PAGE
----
Except, there was. The Overseers at AACA began to realize they had a problem: strictly speaking, their own rule book said that cars should be restored to be as close as possible to “factory new” condition, when in practice many of these cars were better than new. Trim which the factory buffed was now chromed; single-stage paint now wore a clear coat; and unpainted surfaces were now sealed. It’s a condition called “over-restoration”. Some owners complained that their ultra-low mileage never-restored cars were losing out to restorers with deep pockets and questionable taste.
To its credit, AACA created a new judging class: the Historical Preservation of Original Features, or HPOF. The concept was simple: reward vehicle owners whose steeds still were screwed together as the factory did it. Dull paint and worn upholstery didn’t matter, but original equipment and fittings did. The goal was to encourage the preservation of cars in their original state for future generations to observe, study, and learn from them. HPOF has become a very popular category for owners and spectators alike.
As a separate class, there would be no clash in trying to judge an HPOF car against a fully-restored one. An obvious example from the HPOF rule book is paint: a car must wear all or almost all of its original paint to be eligible in this class. In fact, a car which wins an HPOF award and is subsequently repainted will lose its HPOF accreditation.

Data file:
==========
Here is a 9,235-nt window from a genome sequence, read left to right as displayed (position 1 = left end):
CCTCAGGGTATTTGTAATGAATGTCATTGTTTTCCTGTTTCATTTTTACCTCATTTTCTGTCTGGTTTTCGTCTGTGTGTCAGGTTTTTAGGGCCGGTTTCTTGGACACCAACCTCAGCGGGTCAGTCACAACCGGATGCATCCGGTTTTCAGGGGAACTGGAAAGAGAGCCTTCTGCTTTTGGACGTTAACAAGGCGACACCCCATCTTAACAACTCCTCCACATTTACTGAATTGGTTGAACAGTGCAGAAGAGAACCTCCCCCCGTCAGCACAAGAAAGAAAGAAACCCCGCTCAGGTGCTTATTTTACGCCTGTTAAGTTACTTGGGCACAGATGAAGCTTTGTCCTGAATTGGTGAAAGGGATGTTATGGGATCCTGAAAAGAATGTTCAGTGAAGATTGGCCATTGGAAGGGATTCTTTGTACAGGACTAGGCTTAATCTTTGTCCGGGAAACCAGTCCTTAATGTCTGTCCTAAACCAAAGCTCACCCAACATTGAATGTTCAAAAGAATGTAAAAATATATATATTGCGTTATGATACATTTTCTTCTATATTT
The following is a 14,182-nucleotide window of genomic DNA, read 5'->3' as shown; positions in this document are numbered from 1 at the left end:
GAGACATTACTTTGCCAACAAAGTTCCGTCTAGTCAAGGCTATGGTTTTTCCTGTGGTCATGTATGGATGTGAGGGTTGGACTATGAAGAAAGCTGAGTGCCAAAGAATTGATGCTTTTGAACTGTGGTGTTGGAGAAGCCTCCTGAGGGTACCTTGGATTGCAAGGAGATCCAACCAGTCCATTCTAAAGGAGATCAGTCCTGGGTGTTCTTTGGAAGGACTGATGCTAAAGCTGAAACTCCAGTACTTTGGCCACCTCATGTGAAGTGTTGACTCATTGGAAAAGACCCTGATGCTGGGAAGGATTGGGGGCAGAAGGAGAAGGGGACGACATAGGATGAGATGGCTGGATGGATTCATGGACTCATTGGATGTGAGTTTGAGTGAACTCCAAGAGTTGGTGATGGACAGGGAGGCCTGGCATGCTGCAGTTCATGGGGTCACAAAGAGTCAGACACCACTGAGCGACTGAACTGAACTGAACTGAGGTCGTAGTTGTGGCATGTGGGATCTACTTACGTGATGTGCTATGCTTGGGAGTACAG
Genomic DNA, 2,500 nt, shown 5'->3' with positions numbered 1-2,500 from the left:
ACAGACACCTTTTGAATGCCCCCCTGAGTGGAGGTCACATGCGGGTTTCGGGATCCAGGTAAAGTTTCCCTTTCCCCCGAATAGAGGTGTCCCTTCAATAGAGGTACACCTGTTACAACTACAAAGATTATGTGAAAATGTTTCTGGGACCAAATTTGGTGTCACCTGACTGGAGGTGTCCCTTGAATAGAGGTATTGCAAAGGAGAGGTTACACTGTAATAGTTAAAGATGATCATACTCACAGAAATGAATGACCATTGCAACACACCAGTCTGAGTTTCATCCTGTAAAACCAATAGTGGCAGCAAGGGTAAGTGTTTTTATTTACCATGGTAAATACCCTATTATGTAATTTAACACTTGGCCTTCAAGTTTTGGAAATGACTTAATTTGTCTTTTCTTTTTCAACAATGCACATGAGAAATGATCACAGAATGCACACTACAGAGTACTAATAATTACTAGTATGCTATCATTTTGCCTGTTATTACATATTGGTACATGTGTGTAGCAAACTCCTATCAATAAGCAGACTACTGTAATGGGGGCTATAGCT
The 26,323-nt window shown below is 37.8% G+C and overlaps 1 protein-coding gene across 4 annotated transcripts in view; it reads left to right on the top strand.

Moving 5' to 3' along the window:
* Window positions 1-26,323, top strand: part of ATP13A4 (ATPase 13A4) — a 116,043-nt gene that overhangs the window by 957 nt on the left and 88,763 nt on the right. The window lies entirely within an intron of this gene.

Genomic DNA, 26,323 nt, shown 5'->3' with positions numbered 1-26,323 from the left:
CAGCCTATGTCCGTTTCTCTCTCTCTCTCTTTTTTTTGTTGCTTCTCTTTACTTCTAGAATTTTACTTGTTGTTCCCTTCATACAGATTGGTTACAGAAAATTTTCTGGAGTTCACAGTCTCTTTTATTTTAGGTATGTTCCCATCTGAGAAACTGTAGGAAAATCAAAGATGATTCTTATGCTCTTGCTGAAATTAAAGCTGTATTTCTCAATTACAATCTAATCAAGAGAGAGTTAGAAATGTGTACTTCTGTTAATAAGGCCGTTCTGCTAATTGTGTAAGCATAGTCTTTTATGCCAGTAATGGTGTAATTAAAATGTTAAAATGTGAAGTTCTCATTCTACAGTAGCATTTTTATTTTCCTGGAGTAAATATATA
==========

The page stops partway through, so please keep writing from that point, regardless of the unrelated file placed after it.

When I purchased my 1993 Mazda Miata in 1996, it was a gently-used 3-year-old car with barely 30,000 miles on it. The first-generation “NA” models were still in Mazda showrooms. The Miata got driven a lot, but never in the winter. I kept up with all maintenance on the car, and I can count the total number of repairs on one hand: a clutch slave cylinder, a power antenna, a heater core, and one headlight bulb. (Service items such as hoses, belts, fluids, brakes and tires are all part of routine maintenance.)